Due to the limits of the camera, it may occasionally be hard to focus on the edges of the frame when taking photos with a digital camera. Photographers can utilize a method known as “focus and recompose” to get around the issue. In this post, I’ll discuss the focus and recompose approach, which can be quite helpful when shooting in a variety of settings, including poor light or when framing your images with the subject in the corner.
I myself use this approach a lot while photographing wildlife and events. It came to my rescue several times when the lighting was terrible and my camera was unable to focus. Additionally, it performs admirably when my camera’s focus points are just centered in the center of the image.
What Recomposing Means
Let me first clarify what the term “recompose” in photography means before I discuss this approach. When taking a photo, you meticulously compose your composition and position your subject in the frame before pressing the shutter. To put it another way, you set up the shot. Simply put, recomposing involves framing your photo first (for instance, to get focus), then shifting your camera to move your subject to a different location in the frame.
Let’s say, for illustration purposes, that you began by centering the person in the frame and concentrating on their eyes. You might position the topic slightly off-center and end up with a far better composition as opposed to having a dull photo with your subject in the center. You are, in other words, recomposing your shot.
Why the Need to Recompose?
Normally, when using current digital cameras, most people do not bother to recompose their photographs. Many DSLR cameras, even the most entry-level versions, include numerous focus points that are dispersed throughout the viewfinder, as seen in the illustration below:
Usually, moving the focus point to the appropriate spot in the viewfinder, where the subject is positioned, gaining focus, and then taking a picture is the simplest thing to do when framing an image. But therein lies a common issue: the focus point is either in the wrong place or is too small to adequately cover the area of interest. Look through the viewfinder again; you are compelled to position your subject among the 11 fixed focus positions.
But what if you wanted greater freedom and wanted to freely move your topic around the frame? However, because to the limitations of the camera’s phase-detection mechanism, higher-end cameras rarely have enough focus points to fill the entire frame in instances like these. Since you have to shift the focus points around so much when recomposing your images, sometimes having too many focus points will make you slower.
In addition, as I noted in my post on capturing sharp images, the center focus point is consistently the most accurate in all DSLRs. In low-light situations, using the center focus point may be your only option to obtain acceptable image sharpness. If you have ever used corner focus points when taking photos in low light, you will be able to connect to this since you will remember how the lens moves back and forth while “searching” for focus. Here is a photo that was taken in a very gloomy setting:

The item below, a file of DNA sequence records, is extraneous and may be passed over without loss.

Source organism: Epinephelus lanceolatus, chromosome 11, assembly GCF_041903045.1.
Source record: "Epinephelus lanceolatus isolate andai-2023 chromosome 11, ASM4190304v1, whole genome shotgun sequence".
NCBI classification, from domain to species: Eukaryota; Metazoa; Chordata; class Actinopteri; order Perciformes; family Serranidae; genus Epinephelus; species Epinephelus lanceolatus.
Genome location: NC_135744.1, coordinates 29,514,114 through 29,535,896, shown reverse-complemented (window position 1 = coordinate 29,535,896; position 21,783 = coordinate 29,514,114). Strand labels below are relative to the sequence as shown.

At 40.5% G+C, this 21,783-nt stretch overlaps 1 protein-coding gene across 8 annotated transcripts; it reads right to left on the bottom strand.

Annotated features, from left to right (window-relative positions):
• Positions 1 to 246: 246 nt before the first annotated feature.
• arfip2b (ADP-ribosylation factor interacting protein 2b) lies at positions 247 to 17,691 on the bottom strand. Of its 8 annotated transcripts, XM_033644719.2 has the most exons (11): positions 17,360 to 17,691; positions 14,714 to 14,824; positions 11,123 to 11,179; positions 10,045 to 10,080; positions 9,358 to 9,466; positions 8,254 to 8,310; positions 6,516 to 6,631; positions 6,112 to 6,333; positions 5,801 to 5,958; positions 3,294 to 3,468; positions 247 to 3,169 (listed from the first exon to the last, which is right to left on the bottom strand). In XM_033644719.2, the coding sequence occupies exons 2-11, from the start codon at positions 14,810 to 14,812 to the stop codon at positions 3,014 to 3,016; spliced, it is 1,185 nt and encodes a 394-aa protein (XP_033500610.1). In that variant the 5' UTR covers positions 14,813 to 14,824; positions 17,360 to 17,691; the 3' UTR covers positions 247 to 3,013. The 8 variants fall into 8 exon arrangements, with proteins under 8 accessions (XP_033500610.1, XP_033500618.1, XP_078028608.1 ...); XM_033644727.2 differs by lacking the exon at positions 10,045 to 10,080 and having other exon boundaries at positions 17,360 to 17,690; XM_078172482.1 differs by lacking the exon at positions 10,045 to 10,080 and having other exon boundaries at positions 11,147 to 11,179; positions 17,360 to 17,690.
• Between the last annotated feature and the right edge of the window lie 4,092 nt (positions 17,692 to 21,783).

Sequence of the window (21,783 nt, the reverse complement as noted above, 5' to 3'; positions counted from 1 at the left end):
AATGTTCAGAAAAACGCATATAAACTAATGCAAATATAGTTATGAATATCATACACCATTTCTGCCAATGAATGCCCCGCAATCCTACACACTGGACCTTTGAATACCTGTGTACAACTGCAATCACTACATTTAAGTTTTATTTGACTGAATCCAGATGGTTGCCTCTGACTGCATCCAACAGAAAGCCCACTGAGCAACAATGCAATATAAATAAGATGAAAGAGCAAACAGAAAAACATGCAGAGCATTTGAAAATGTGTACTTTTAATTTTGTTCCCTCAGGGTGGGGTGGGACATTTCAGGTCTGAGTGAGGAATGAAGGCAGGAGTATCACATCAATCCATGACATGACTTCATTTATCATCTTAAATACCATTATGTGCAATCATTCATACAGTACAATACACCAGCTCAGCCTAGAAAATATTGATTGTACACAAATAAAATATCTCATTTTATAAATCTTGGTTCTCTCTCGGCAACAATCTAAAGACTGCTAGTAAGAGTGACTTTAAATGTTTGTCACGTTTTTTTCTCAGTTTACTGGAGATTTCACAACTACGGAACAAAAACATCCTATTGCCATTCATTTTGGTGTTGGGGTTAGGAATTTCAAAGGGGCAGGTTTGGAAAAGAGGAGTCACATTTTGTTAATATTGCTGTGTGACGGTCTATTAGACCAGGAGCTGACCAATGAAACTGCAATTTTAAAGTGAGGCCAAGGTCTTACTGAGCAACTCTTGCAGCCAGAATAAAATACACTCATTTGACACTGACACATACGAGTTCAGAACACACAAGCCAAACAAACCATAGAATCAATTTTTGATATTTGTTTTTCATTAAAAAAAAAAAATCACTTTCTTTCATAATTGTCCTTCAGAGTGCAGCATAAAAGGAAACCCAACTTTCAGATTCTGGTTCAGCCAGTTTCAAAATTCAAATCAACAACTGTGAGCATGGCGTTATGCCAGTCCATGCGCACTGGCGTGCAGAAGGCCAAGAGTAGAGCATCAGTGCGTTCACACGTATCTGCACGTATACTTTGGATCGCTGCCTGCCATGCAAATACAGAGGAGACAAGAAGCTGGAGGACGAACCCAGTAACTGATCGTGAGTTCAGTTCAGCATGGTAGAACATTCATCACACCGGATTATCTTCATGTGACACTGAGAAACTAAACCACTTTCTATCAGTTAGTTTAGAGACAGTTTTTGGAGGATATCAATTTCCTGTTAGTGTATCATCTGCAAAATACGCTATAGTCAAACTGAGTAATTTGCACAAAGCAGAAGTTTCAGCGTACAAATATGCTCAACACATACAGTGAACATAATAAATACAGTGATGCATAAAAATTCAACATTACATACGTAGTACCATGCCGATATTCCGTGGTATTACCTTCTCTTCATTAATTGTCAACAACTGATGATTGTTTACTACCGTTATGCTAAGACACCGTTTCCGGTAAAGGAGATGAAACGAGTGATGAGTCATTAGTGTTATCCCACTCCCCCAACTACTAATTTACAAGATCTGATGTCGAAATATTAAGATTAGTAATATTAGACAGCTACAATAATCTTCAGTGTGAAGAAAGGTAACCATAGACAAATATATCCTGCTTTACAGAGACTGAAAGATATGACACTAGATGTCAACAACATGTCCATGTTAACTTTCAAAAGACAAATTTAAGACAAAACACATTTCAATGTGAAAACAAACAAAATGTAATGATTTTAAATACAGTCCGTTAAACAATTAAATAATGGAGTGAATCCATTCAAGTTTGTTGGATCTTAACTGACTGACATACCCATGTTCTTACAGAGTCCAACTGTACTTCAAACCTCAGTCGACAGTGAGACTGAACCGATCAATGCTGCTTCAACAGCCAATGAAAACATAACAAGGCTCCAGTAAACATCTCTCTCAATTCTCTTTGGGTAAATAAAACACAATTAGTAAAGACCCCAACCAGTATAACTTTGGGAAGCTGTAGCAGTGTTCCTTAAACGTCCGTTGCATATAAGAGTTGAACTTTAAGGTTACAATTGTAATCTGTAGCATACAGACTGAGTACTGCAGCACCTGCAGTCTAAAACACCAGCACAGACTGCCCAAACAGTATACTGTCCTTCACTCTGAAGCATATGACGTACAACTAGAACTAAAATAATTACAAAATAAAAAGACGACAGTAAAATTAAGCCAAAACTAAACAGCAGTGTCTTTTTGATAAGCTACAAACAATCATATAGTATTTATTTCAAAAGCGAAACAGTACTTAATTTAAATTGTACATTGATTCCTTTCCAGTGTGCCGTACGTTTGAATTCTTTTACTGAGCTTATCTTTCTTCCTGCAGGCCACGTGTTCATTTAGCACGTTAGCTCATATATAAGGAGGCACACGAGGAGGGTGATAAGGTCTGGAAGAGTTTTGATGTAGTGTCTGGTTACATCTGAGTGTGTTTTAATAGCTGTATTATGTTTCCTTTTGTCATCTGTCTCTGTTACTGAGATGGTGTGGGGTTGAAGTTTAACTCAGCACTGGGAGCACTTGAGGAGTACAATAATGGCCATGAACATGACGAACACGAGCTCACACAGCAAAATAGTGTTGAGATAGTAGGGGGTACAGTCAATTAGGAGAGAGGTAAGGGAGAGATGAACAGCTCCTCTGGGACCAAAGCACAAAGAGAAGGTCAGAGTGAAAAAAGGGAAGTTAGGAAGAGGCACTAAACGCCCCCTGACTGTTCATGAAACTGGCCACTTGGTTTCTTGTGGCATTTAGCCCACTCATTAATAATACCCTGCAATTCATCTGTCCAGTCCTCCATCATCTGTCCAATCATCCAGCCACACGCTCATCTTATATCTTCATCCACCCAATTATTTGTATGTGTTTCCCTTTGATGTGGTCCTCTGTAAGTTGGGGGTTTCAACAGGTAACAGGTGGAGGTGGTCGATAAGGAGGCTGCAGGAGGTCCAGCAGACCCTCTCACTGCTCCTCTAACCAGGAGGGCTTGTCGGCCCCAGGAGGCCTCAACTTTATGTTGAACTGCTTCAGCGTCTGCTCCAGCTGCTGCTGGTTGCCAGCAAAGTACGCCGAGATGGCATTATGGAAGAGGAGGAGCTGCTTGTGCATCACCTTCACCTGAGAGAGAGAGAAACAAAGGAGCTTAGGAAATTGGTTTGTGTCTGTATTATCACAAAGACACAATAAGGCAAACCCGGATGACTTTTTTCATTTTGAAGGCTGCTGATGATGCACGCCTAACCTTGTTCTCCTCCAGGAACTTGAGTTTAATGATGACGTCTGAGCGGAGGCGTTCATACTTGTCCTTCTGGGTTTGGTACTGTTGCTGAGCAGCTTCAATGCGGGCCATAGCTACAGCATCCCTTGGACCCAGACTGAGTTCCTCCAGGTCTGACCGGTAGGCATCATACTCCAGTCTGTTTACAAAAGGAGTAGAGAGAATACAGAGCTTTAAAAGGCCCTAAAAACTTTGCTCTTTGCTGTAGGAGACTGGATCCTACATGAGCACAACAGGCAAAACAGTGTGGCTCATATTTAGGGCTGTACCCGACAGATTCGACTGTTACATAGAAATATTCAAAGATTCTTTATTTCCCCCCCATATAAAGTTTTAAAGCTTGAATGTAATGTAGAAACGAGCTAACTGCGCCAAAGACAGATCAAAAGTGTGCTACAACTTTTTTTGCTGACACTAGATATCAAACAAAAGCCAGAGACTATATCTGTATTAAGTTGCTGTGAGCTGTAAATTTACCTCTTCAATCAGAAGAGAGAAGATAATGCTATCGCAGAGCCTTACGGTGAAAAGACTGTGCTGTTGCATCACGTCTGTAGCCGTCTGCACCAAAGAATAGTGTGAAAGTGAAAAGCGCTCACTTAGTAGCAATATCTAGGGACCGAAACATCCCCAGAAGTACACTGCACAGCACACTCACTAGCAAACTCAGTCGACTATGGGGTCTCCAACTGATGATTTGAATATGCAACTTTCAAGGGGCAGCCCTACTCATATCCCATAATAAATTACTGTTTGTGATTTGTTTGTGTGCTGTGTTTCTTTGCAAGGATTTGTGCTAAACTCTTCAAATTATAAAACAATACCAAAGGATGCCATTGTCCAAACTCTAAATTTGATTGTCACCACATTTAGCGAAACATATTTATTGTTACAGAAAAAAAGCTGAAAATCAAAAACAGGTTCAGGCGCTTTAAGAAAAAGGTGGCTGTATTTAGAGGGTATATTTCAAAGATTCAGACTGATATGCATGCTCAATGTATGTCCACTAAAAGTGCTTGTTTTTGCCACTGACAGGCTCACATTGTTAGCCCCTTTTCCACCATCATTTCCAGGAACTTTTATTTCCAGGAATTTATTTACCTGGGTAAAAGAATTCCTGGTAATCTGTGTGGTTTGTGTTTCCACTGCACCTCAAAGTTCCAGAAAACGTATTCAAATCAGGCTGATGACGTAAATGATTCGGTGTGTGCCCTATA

The topic is razor sharp. Since no other focus point could achieve proper focus, I had to manually pre-focus on my subject using the central focus point with the aid of the camera’s AF assist beam. Next, I used a blue gel to discharge a flash behind the subject to create the above effect.
Being able to focus first and then recompose your images can therefore be really helpful in these kinds of circumstances. If the approach is used correctly, you may get the desired composition with just your camera and this method without having to worry about doing a lot of post-processing or cropping.
Focusing and Recomposing Methods
Your photos can be focused and recomposed in a variety of ways. Let’s review each approach and consider the benefits and drawbacks of each. Please note that I’m assuming your camera’s and lens’ focusing settings. In manual focus mode, the steps that follow will not function.
Single Servo Focus Method
Setting your camera to Single Servo or “AF-S” autofocus mode is the first and simplest option. When you half-press the shutter button while your camera is in Single Servo mode, it will only once gain focus. Point your camera at your subject while keeping the focus point in the center, lock focus by only partially pressing the shutter release button, and then wait for the camera to confirm it (either with a beep or with an in-focus indicator), before recomposing and taking a photo. If your camera won’t snap a photo, it’s probably in “Focus” release mode. Simply select “Release” in the AF-S / Single Servo menu on the camera, and it should be able to fire anywhere you point it.